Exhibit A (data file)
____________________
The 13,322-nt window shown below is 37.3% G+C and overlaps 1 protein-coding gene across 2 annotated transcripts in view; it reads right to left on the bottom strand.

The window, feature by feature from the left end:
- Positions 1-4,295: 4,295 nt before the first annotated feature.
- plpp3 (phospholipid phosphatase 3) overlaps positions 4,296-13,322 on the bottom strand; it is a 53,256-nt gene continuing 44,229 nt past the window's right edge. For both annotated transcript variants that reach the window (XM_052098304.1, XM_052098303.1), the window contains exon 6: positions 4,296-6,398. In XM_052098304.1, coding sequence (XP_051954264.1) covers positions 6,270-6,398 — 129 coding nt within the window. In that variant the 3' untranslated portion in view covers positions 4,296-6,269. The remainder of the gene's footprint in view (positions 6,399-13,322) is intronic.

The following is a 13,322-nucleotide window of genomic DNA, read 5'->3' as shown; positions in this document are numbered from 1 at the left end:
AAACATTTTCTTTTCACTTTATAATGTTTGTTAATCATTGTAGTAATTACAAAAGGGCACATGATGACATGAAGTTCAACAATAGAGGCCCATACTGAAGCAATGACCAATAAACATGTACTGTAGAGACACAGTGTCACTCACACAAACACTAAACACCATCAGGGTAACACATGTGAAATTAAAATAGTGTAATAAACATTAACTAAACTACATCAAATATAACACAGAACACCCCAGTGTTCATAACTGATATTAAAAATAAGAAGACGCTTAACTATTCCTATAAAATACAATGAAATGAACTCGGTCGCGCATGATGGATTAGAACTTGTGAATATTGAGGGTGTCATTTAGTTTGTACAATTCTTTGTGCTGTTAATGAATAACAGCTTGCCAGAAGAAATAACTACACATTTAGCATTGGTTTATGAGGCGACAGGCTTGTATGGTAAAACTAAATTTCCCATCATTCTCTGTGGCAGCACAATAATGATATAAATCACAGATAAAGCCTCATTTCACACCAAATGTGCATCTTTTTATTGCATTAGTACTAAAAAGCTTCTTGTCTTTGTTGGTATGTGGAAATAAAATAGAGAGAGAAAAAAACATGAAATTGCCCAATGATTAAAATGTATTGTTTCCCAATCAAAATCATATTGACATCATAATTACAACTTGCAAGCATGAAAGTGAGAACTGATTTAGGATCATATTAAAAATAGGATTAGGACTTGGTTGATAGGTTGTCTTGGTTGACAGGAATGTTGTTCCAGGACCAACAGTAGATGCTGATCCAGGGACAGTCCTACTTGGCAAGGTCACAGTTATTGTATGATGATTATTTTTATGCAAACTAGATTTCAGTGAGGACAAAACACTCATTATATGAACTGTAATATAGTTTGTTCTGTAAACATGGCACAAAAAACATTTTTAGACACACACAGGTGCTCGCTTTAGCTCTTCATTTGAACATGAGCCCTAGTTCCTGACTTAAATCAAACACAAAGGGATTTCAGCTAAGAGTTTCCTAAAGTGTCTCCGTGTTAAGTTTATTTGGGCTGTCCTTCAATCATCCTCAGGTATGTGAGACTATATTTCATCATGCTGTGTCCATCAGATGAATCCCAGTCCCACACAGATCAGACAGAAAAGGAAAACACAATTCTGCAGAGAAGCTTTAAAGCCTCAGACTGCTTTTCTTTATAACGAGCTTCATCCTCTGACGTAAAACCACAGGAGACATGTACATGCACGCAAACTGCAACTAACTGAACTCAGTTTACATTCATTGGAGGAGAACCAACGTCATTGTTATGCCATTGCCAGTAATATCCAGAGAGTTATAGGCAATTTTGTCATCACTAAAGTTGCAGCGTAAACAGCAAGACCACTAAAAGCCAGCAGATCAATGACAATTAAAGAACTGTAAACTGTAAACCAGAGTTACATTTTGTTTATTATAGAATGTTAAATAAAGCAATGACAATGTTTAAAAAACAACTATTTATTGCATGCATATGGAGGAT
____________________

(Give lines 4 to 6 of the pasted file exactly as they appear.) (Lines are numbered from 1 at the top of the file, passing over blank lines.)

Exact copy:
- plpp3 (phospholipid phosphatase 3) overlaps positions 4,296-13,322 on the bottom strand; it is a 53,256-nt gene continuing 44,229 nt past the window's right edge. For both annotated transcript variants that reach the window (XM_052098304.1, XM_052098303.1), the window contains exon 6: positions 4,296-6,398. In XM_052098304.1, coding sequence (XP_051954264.1) covers positions 6,270-6,398 — 129 coding nt within the window. In that variant the 3' untranslated portion in view covers positions 4,296-6,269. The remainder of the gene's footprint in view (positions 6,399-13,322) is intronic.

The following is a 13,322-nucleotide window of genomic DNA, read 5'->3' as shown; positions in this document are numbered from 1 at the left end:
AAACATTTTCTTTTCACTTTATAATGTTTGTTAATCATTGTAGTAATTACAAAAGGGCACATGATGACATGAAGTTCAACAATAGAGGCCCATACTGAAGCAATGACCAATAAACATGTACTGTAGAGACACAGTGTCACTCACACAAACACTAAACACCATCAGGGTAACACATGTGAAATTAAAATAGTGTAATAAACATTAACTAAACTACATCAAATATAACACAGAACACCCCAGTGTTCATAACTGATATTAAAAATAAGAAGACGCTTAACTATTCCTATAAAATACAATGAAATGAACTCGGTCGCGCATGATGGATTAGAACTTGTGAATATTGAGGGTGTCATTTAGTTTGTACAATTCTTTGTGCTGTTAATGAATAACAGCTTGCCAGAAGAAATAACTACACATTTAGCATTGGTTTATGAGGCGACAGGCTTGTATGGTAAAACTAAATTTCCCATCATTCTCTGTGGCAGCACAATAATGATATAAATCACAGATAAAGCCTCATTTCACACCAAATGTGCATCTTTTTATTGCATTAGTACTAAAAAGCTTCTTGTCTTTGTTGGTATGTGGAAATAAAATAGAGAGAGAAAAAAACATGAAATTGCCCAATGATTAAAATGTATTGTTTCCCAATCAAAATCATATTGACATCATAATTACAACTTGCAAGCATGAAAGTGAGAACTGATTTAGGATCATATTAAAAATAGGATTAGGACTTGGTTGATAGGTTGTCTTGGTTGACAGGAATGTTGTTCCAGGACCAACAGTAGATGCTGATCCAGGGACAGTCCTACTTGGCAAGGTCACAGTTATTGTATGATGATTATTTTTATGCAAACTAGATTTCAGTGAGGACAAAACACTCATTATATGAACTGTAATATAGTTTGTTCTGTAAACATGGCACAAAAAACATTTTTAGACACACACAGGTGCTCGCTTTAGCTCTTCATTTGAACATGAGCCCTAGTTCCTGACTTAAATCAAACACAAAGGGATTTCAGCTAAGAGTTTCCTAAAGTGTCTCCGTGTTAAGTTTATTTGGGCTGTCCTTCAATCATCCTCAGGTATGTGAGACTATATTTCATCATGCTGTGTCCATCAGATGAATCCCAGTCCCACACAGATCAGACAGAAAAGGAAAACACAATTCTGCAGAGAAGCTTTAAAGCCTCAGACTGCTTTTCTTTATAACGAGCTTCATCCTCTGACGTAAAACCACAGGAGACATGTACATGCACGCAAACTGCAACTAACTGAACTCAGTTTACATTCATTGGAGGAGAACCAACGTCATTGTTATGCCATTGCCAGTAATATCCAGAGAGTTATAGGCAATTTTGTCATCACTAAAGTTGCAGCGTAAACAGCAAGACCACTAAAAGCCAGCAGATCAATGACAATTAAAGAACTGTAAACTGTAAACCAGAGTTACATTTTGTTTATTATAGAATGTTAAATAAAGCAATGACAATGTTTAAAAAACAACTATTTATTGCATGCATATGGAGGAT